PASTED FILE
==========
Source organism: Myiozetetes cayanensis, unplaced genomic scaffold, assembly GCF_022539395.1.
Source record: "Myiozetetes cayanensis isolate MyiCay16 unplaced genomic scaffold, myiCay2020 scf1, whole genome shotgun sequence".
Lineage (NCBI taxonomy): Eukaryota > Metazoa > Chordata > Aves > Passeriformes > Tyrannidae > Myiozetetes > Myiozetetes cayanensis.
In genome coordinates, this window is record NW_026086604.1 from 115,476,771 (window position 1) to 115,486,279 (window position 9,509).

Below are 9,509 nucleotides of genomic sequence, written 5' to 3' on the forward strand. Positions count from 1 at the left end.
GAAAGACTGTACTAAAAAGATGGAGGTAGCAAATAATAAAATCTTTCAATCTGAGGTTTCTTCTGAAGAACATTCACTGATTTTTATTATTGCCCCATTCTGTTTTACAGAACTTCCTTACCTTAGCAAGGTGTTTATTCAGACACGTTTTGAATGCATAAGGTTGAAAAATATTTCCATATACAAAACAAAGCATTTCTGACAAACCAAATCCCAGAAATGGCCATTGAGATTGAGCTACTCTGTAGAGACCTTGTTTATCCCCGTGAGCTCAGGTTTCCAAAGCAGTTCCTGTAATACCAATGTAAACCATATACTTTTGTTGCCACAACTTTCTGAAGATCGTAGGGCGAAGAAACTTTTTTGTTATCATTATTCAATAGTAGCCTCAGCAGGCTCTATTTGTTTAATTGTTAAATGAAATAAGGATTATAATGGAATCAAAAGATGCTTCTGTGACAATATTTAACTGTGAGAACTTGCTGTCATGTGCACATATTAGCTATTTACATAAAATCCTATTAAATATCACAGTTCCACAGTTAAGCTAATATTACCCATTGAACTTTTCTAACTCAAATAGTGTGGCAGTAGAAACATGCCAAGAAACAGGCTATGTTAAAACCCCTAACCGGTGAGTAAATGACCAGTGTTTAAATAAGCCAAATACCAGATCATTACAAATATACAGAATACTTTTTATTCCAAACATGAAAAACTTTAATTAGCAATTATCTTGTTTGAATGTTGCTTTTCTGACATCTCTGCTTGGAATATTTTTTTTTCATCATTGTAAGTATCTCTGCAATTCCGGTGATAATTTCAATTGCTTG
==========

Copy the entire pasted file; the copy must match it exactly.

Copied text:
Source organism: Myiozetetes cayanensis, unplaced genomic scaffold, assembly GCF_022539395.1.
Source record: "Myiozetetes cayanensis isolate MyiCay16 unplaced genomic scaffold, myiCay2020 scf1, whole genome shotgun sequence".
Lineage (NCBI taxonomy): Eukaryota > Metazoa > Chordata > Aves > Passeriformes > Tyrannidae > Myiozetetes > Myiozetetes cayanensis.
In genome coordinates, this window is record NW_026086604.1 from 115,476,771 (window position 1) to 115,486,279 (window position 9,509).

Below are 9,509 nucleotides of genomic sequence, written 5' to 3' on the forward strand. Positions count from 1 at the left end.
GAAAGACTGTACTAAAAAGATGGAGGTAGCAAATAATAAAATCTTTCAATCTGAGGTTTCTTCTGAAGAACATTCACTGATTTTTATTATTGCCCCATTCTGTTTTACAGAACTTCCTTACCTTAGCAAGGTGTTTATTCAGACACGTTTTGAATGCATAAGGTTGAAAAATATTTCCATATACAAAACAAAGCATTTCTGACAAACCAAATCCCAGAAATGGCCATTGAGATTGAGCTACTCTGTAGAGACCTTGTTTATCCCCGTGAGCTCAGGTTTCCAAAGCAGTTCCTGTAATACCAATGTAAACCATATACTTTTGTTGCCACAACTTTCTGAAGATCGTAGGGCGAAGAAACTTTTTTGTTATCATTATTCAATAGTAGCCTCAGCAGGCTCTATTTGTTTAATTGTTAAATGAAATAAGGATTATAATGGAATCAAAAGATGCTTCTGTGACAATATTTAACTGTGAGAACTTGCTGTCATGTGCACATATTAGCTATTTACATAAAATCCTATTAAATATCACAGTTCCACAGTTAAGCTAATATTACCCATTGAACTTTTCTAACTCAAATAGTGTGGCAGTAGAAACATGCCAAGAAACAGGCTATGTTAAAACCCCTAACCGGTGAGTAAATGACCAGTGTTTAAATAAGCCAAATACCAGATCATTACAAATATACAGAATACTTTTTATTCCAAACATGAAAAACTTTAATTAGCAATTATCTTGTTTGAATGTTGCTTTTCTGACATCTCTGCTTGGAATATTTTTTTTTCATCATTGTAAGTATCTCTGCAATTCCGGTGATAATTTCAATTGCTTG